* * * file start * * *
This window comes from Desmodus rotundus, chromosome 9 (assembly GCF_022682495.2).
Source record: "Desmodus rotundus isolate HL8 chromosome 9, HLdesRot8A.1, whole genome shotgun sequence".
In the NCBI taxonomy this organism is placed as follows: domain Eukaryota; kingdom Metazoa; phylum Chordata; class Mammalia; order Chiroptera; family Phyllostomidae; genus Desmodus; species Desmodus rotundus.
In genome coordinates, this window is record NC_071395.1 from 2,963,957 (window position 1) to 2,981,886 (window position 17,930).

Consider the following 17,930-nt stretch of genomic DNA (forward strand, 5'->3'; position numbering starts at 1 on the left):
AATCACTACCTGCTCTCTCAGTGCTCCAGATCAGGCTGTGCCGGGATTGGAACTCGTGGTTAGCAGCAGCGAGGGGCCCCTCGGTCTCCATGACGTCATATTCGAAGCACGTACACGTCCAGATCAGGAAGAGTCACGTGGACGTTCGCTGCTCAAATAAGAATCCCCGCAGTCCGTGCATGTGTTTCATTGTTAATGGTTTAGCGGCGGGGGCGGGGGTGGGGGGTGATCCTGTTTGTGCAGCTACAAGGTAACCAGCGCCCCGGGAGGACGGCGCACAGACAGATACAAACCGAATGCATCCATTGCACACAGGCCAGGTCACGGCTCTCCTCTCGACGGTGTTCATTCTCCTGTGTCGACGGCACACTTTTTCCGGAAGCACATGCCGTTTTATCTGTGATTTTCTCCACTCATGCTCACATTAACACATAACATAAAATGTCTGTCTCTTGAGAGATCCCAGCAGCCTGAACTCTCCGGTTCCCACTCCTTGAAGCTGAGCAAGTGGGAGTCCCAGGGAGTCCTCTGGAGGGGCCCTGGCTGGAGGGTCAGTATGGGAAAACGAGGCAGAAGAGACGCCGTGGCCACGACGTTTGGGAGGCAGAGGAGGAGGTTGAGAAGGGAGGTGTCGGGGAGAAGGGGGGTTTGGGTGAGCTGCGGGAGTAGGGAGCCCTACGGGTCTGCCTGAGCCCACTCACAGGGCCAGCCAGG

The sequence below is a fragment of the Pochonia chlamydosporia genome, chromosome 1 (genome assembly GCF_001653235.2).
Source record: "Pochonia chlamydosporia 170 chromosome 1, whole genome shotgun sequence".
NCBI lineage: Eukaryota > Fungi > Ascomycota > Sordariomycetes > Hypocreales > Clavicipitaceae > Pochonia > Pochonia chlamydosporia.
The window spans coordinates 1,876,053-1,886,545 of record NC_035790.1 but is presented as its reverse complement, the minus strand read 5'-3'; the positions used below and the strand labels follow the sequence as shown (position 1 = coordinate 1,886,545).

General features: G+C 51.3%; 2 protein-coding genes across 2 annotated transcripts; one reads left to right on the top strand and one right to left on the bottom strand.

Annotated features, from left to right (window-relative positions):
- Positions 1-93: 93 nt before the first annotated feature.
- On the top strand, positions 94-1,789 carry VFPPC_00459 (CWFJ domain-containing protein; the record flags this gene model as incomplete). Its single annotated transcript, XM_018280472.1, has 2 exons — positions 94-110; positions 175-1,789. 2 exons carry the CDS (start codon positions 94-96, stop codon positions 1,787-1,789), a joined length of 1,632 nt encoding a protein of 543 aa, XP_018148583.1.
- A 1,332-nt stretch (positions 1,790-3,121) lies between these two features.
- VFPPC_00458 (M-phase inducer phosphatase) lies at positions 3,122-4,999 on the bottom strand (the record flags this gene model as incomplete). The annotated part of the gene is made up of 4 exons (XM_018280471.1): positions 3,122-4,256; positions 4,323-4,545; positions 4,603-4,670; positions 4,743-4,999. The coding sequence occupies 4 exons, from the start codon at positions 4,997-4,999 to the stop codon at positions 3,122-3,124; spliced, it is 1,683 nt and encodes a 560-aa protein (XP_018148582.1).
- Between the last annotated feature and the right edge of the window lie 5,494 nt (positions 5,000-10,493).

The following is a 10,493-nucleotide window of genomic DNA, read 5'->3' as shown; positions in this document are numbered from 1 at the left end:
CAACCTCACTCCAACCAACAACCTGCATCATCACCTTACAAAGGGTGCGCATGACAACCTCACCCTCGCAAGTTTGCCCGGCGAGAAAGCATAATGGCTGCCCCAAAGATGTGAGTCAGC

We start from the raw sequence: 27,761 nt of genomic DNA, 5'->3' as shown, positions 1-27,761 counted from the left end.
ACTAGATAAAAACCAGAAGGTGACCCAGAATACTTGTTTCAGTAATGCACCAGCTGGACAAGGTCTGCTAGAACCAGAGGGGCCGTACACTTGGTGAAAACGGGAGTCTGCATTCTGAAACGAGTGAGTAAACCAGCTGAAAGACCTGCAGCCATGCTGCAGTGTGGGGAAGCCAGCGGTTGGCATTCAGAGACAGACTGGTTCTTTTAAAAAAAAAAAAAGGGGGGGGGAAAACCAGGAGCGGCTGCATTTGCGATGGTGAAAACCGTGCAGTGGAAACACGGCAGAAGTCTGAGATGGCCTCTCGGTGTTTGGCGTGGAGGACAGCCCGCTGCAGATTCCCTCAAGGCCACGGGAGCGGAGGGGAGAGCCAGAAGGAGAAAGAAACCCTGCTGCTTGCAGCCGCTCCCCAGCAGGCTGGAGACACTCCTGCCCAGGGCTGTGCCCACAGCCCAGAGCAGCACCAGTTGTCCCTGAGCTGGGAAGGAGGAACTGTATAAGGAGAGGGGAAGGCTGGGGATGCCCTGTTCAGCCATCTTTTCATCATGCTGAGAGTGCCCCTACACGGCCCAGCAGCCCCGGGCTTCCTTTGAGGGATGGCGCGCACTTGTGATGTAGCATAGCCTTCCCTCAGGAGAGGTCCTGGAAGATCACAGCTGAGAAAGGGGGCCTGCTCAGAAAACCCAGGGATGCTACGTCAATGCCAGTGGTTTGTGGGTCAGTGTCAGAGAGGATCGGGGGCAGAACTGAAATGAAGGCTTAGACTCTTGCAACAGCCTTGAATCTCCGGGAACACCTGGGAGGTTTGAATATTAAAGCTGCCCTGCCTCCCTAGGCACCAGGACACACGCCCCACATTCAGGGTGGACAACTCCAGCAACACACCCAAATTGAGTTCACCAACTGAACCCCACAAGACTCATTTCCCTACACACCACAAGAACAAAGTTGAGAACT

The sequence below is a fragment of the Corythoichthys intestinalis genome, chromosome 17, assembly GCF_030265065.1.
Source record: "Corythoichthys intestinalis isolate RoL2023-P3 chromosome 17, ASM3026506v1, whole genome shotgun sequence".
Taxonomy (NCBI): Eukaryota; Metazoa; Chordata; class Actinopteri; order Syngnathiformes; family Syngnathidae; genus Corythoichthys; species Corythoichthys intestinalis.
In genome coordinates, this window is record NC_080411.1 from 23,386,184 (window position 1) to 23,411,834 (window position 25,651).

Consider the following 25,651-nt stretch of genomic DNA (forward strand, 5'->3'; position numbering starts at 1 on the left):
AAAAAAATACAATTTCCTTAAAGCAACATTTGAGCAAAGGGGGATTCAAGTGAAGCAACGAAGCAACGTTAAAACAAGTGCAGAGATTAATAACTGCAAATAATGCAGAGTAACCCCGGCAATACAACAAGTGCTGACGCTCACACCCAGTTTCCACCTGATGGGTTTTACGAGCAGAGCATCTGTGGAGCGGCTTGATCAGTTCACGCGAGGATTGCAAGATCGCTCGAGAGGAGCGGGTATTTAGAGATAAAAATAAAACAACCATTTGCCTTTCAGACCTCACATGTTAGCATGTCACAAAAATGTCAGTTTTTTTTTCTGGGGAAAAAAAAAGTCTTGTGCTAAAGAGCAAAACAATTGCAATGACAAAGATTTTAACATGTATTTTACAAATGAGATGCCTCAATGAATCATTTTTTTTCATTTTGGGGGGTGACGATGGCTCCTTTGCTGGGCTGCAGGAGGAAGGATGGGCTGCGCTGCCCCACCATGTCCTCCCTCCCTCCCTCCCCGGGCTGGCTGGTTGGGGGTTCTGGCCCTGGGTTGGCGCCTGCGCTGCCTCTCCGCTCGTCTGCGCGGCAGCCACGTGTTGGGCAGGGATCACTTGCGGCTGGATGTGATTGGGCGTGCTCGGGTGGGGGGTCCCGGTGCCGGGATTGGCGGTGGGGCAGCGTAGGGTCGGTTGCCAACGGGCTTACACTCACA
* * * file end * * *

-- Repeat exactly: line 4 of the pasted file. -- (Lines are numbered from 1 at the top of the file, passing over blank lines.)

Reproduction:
In genome coordinates, this window is record NC_071395.1 from 2,963,957 (window position 1) to 2,981,886 (window position 17,930).